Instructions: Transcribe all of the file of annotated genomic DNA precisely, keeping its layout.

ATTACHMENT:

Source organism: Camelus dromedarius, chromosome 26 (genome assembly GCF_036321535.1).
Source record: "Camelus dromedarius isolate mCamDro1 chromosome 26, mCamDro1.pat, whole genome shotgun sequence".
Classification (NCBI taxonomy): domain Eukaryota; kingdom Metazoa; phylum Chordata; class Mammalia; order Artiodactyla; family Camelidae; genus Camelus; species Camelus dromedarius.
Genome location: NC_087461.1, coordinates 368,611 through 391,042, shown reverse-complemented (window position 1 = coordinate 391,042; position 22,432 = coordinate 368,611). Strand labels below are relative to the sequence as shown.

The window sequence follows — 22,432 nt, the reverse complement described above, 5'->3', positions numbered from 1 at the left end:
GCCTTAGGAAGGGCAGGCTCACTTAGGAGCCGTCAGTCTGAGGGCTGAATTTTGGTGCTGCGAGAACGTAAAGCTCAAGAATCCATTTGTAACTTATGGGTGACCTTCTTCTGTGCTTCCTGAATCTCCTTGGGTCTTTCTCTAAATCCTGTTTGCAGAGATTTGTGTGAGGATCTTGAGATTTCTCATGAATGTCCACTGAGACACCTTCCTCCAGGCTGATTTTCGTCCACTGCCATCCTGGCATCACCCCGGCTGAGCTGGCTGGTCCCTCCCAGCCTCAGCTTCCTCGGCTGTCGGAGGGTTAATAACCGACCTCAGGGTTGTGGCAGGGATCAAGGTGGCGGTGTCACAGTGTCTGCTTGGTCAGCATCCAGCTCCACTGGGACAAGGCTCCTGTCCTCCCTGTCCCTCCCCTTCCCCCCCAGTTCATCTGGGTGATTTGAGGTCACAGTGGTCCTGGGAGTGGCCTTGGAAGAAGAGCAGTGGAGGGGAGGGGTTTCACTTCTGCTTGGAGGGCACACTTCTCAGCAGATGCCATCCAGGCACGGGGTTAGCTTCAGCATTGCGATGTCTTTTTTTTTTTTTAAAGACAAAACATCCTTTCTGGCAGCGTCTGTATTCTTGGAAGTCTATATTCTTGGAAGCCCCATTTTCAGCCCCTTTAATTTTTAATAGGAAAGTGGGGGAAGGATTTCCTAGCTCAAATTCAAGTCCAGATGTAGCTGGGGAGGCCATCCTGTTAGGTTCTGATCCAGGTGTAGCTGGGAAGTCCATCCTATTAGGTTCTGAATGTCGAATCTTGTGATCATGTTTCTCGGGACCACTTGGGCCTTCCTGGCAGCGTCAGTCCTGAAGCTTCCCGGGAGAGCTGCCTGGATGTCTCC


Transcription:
Source organism: Camelus dromedarius, chromosome 26 (genome assembly GCF_036321535.1).
Source record: "Camelus dromedarius isolate mCamDro1 chromosome 26, mCamDro1.pat, whole genome shotgun sequence".
Classification (NCBI taxonomy): domain Eukaryota; kingdom Metazoa; phylum Chordata; class Mammalia; order Artiodactyla; family Camelidae; genus Camelus; species Camelus dromedarius.
Genome location: NC_087461.1, coordinates 368,611 through 391,042, shown reverse-complemented (window position 1 = coordinate 391,042; position 22,432 = coordinate 368,611). Strand labels below are relative to the sequence as shown.

The window sequence follows — 22,432 nt, the reverse complement described above, 5'->3', positions numbered from 1 at the left end:
GCCTTAGGAAGGGCAGGCTCACTTAGGAGCCGTCAGTCTGAGGGCTGAATTTTGGTGCTGCGAGAACGTAAAGCTCAAGAATCCATTTGTAACTTATGGGTGACCTTCTTCTGTGCTTCCTGAATCTCCTTGGGTCTTTCTCTAAATCCTGTTTGCAGAGATTTGTGTGAGGATCTTGAGATTTCTCATGAATGTCCACTGAGACACCTTCCTCCAGGCTGATTTTCGTCCACTGCCATCCTGGCATCACCCCGGCTGAGCTGGCTGGTCCCTCCCAGCCTCAGCTTCCTCGGCTGTCGGAGGGTTAATAACCGACCTCAGGGTTGTGGCAGGGATCAAGGTGGCGGTGTCACAGTGTCTGCTTGGTCAGCATCCAGCTCCACTGGGACAAGGCTCCTGTCCTCCCTGTCCCTCCCCTTCCCCCCCAGTTCATCTGGGTGATTTGAGGTCACAGTGGTCCTGGGAGTGGCCTTGGAAGAAGAGCAGTGGAGGGGAGGGGTTTCACTTCTGCTTGGAGGGCACACTTCTCAGCAGATGCCATCCAGGCACGGGGTTAGCTTCAGCATTGCGATGTCTTTTTTTTTTTTTAAAGACAAAACATCCTTTCTGGCAGCGTCTGTATTCTTGGAAGTCTATATTCTTGGAAGCCCCATTTTCAGCCCCTTTAATTTTTAATAGGAAAGTGGGGGAAGGATTTCCTAGCTCAAATTCAAGTCCAGATGTAGCTGGGGAGGCCATCCTGTTAGGTTCTGATCCAGGTGTAGCTGGGAAGTCCATCCTATTAGGTTCTGAATGTCGAATCTTGTGATCATGTTTCTCGGGACCACTTGGGCCTTCCTGGCAGCGTCAGTCCTGAAGCTTCCCGGGAGAGCTGCCTGGATGTCTCC